Let’s turn now to our third and final point today and consider Solomon as a type of Christ in this passage. This is really our climactic point for today. Let me begin by saying that whenever we describe a figure in the Old Testament as a type of Christ it means that there are things in that person that are like what the Christ would be. They show certain qualities or achievements that look forward to what Christ will be or do. Yet, whenever we talk about a type of Christ it means that they are not the Christ. And so, when we recognize certain Christ-like traits in someone, we inherently recognize certain things that are not Christ-like. Let me begin then with that with Solomon here.
You see, we’ve been talking along the way in our studying of Solomon that later in life he will have a major failing. He will acquire many pagan wives who lead his heart astray and he’ll begin to worship their idols. That was exactly what God warned the people against in terms of marrying foreign women. Solomon will finally get there next chapter. And so along the way we’ve kept observing subtle things in the text where we’ve wondered if they were signs of Solomon already beginning to go astray. So far, we’ve asked those questions but have not been able to definitively say one way or another, especially since the text hasn’t condemned him yet for those actions. Next chapter, with regard to the pagan wives and the idolatry, the text will explicitly condemn him. But here, at the end of this passage, we can and should point out a clear problem that we find reported in this passage.
What I mean is I point us again to the requirements for a king in Deuteronomy 17. That was the passage that we’ve referred to repeatedly with Solomon when dealing with these questions. That’s the passage that said, for example, that the king must not acquire for himself excessive silver and gold. By the way, it’s hard to not see excessive silver and gold in this passage when silver had become so common that it lost its value and gold was so common for Solomon that he seems to have covered virtually everything in his palace with it, but I digress. But here’s the clear violation. In Deuteronomy 17 it gives this requirement for the king in Deut. 17:16. “He must not acquire many horses for himself or cause the people to return to Egypt in order to acquire many horses, since the LORD has said to you, ‘You shall never return that way again.’” And so, while it may be a question we can’t answer to know if Solomon had acquired too much gold or silver – this question is not hard to answer. Did he acquire too many horses from Egypt? Yes, because even one horse from Egypt was one too many.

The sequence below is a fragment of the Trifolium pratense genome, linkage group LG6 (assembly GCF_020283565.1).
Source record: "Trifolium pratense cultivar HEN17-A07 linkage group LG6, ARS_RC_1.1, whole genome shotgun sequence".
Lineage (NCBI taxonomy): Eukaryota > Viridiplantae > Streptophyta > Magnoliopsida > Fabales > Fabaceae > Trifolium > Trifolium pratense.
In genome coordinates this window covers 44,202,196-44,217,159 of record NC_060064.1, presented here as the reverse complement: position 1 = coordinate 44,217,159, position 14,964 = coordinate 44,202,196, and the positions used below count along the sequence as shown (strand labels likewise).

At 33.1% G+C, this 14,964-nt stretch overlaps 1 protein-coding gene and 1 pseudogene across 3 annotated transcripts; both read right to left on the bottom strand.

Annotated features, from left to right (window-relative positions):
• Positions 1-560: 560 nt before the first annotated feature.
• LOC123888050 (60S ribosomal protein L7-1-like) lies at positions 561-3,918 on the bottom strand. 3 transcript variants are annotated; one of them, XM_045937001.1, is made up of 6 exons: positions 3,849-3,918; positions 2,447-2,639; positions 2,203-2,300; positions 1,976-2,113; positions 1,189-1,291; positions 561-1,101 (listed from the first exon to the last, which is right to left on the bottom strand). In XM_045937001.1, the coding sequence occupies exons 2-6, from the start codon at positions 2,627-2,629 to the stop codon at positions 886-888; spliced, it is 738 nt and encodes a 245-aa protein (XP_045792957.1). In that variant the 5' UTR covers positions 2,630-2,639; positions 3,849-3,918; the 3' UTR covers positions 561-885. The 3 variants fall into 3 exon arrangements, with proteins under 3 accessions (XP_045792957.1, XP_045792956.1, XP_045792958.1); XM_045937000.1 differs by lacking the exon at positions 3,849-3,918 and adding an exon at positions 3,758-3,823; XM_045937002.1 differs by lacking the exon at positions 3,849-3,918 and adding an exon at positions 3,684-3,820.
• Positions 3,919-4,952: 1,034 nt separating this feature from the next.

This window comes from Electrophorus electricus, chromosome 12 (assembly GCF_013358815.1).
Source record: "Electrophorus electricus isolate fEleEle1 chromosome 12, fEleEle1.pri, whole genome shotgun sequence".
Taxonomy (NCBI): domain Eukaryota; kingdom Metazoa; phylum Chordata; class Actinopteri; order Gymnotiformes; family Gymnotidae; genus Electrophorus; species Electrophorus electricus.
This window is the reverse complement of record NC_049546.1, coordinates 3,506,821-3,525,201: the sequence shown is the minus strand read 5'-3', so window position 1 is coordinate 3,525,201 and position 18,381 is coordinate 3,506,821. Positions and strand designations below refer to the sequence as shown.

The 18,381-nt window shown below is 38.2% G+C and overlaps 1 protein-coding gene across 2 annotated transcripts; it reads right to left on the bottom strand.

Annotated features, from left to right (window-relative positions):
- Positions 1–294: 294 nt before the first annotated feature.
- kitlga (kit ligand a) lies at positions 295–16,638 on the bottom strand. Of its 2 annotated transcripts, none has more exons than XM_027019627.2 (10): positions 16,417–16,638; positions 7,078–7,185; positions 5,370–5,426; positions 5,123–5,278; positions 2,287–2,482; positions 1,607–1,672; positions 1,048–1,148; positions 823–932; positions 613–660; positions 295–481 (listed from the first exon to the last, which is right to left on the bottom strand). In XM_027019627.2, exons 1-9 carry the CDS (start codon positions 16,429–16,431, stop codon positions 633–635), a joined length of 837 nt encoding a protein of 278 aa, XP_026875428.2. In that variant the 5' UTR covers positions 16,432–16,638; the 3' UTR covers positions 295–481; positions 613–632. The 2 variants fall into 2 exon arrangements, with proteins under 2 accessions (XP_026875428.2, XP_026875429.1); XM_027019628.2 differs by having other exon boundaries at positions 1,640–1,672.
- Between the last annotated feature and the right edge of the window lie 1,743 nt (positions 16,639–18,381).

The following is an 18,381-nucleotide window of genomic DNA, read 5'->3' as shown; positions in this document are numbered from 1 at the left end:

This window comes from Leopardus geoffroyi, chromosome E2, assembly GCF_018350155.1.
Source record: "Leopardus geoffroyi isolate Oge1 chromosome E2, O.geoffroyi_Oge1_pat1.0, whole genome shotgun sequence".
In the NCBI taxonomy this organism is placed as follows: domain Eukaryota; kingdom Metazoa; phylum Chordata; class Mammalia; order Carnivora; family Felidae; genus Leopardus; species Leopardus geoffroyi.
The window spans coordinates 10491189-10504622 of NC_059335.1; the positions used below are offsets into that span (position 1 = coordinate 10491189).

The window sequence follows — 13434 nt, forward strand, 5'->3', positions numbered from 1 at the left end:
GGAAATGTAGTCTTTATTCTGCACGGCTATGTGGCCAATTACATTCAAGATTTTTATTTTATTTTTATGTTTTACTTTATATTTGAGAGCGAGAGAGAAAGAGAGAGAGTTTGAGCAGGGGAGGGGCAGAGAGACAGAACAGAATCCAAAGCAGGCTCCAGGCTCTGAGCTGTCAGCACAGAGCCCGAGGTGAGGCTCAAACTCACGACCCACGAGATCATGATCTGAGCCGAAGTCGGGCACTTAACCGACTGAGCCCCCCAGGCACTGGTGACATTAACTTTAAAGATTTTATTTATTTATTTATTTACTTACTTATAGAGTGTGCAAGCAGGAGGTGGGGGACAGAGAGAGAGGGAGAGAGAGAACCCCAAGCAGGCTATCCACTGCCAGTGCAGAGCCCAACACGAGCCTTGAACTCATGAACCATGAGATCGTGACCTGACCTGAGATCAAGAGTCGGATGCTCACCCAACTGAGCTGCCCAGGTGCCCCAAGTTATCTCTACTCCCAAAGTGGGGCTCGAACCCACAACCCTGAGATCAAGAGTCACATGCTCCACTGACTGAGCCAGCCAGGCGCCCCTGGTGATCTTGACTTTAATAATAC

This might seem like such a trivial requirement for the king of God’s people. But the explanation in Deuteronomy explains the point. To go back to Egypt in any fashion is to go the wrong direction of redemptive history. We talked a moment ago about heading the right direction in redemptive history. That’s the kings of the earth coming to the king of God’s people with gifts and blessings and allegiance. But God’s people weren’t to go back to Egypt – Egypt who had been their former savior – a savior that ended up enslaving them. God redeemed them out of Egypt so that they would never have to end back up in a situation like that again.
And so, in these last few verses, we see a failing of Solomon. While it is only written descriptively here, the narrative will then immediately turn in the next chapter to speak explicitly against Solomon’s greater infraction of idolatry through his pagan wives. All this drives home the point – while Solomon looks very Christ-like again in this passage and very glorious – his moral failings show that he is not the ultimate Christ. There would need to be one greater than Solomon to come – one even more wise than Solomon. Think about that. The text paints Solomon at the height of his wisdom when he begins his moral failings. It’s not that he had abandoned wisdom when he fell into such sin. Yet, doesn’t that make his sin all the worse? His sin was not done out of foolishness or ignorance. With much wisdom and knowledge comes much responsibility and accountability. Solomon was not a fool making a mistake. It wasn’t that Solomon did his sin when he should have known better. It was that Solomon did know better. That’s why Solomon wasn’t the Christ. One greater and better than Solomon has now come in Jesus Christ.